On your own blog, Michael, you've done some interesting stuff with recordings and machinery (specifically engines). What about the sound of a pool cleaning robot? Or some underwater RC toys? Compressed air shot underwater? Bilge pumps? Any marine products catalog would surely yield some interesting ideas...

One of the most fascinating water sounds I ever heard was when I was staying in a floating hut made of bamboo in Thailand. The hollow ends of the bamboo lapping just at the waterline made the most amazing (and, uh, intestinal) sounds. Anything that interacts with the waterline - cupping, lapping, slurping - will make focused and interesting sounds underwater.

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What's interesting about sound and counter-intuitive to what most would think is that it actually travels faster in water than in air, and even faster in a solid than in water. At 68 degrees Fahrenheit in air, sound traves at 344 m/s. In water at the same temperature it travels 1482 m/s, and in aluminum 6420 m/s. Greater density allows sound to travel faster because the molecules are closer together and can react to each other's vibrations more quickly without all as much space in between each particle. It is interesting to me that while sound travels faster in water it would seem to.... –  bpert Aug 2 '10 at 14:16
    
prevent certain things from vibrating as much, therefore decreasing the overall amplitude. –  bpert Aug 2 '10 at 14:17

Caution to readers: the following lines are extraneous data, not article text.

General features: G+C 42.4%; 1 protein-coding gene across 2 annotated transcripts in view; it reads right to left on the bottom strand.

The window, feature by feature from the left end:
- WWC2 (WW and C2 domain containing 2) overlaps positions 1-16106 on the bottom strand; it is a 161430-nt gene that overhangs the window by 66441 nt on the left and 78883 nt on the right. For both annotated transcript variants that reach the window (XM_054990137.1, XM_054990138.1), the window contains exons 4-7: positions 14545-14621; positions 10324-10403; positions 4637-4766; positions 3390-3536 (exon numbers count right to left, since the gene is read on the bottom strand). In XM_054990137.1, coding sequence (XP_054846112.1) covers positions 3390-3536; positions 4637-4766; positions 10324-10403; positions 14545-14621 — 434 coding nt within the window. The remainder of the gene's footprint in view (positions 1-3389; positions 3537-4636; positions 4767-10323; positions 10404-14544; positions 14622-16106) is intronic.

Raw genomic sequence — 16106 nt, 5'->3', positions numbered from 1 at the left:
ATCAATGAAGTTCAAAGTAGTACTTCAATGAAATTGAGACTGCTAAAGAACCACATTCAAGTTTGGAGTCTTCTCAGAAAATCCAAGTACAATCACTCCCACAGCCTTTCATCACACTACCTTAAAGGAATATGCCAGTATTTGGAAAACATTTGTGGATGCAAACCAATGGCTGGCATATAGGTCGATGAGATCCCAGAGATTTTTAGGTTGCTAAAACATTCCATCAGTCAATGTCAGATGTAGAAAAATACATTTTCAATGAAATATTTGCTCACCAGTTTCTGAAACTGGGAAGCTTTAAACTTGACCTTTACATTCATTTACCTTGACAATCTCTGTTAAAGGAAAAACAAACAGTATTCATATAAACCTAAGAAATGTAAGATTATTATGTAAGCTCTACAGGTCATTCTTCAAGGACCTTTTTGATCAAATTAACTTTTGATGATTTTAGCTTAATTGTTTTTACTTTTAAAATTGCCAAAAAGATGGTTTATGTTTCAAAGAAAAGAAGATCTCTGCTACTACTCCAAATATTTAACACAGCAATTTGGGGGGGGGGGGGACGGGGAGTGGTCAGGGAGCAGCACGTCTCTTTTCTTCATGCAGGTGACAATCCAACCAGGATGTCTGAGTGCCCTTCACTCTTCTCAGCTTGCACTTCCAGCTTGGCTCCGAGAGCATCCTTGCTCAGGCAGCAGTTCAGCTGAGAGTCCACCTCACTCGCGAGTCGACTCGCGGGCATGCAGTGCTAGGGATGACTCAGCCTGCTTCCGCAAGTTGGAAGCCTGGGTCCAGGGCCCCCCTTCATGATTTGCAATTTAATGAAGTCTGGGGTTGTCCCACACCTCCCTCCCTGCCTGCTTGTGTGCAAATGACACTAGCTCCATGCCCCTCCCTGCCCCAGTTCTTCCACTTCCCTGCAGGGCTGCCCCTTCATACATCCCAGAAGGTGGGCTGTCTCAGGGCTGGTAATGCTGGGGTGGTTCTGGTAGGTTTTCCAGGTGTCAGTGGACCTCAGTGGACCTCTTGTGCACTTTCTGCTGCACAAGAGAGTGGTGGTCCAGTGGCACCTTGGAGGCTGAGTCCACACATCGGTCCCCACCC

I just returned from a recording trip where I experimented a lot with a pair of H2a hydrophones. Here's a couple things that worked for me:

  • Pool: Position a hydrophone directly above the flow of water coming out of the pool jet. Should yield mild to strong turbulence and bubbles.
  • Ocean / Lake: Position the hydrophone near something that will react with the water in some way, ie. a pier piling, a large rock, a buoy, etc. The water action against that object should create some interesting movements that you would be unable to capture in the air.

Above all, what I learned is that it takes a LOT of experimenting to really find something that works well. But hey, that was what made it so much fun!

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I used a DPA 4060 and a condom filled with air to waterproof the mic. It worked pretty well... It positionned the mic approximately 10 cm under the surface of the water. However I only used that to record motor boats and splashes for I didn't need much sensitivity because even under water it makes a lot of noise... The audio material resulting was good enough to be usable...

Hope this helps.

Peace.

Sam.

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I've never heard of anyone doing the condom trick with a lav. Interesting! Thanks for sharing, @Sam! –  NoiseJockey Jul 30 '10 at 14:33

i tried to record a underwater sounds in my bath, with prepared cheap dinamic mic Audiotechnica covered in a celophane bag and scotchtape over it haha - and the record was awfull - very noisy. But know after some cleaning it sounds not so bad.

If i would buy any real hydrophone...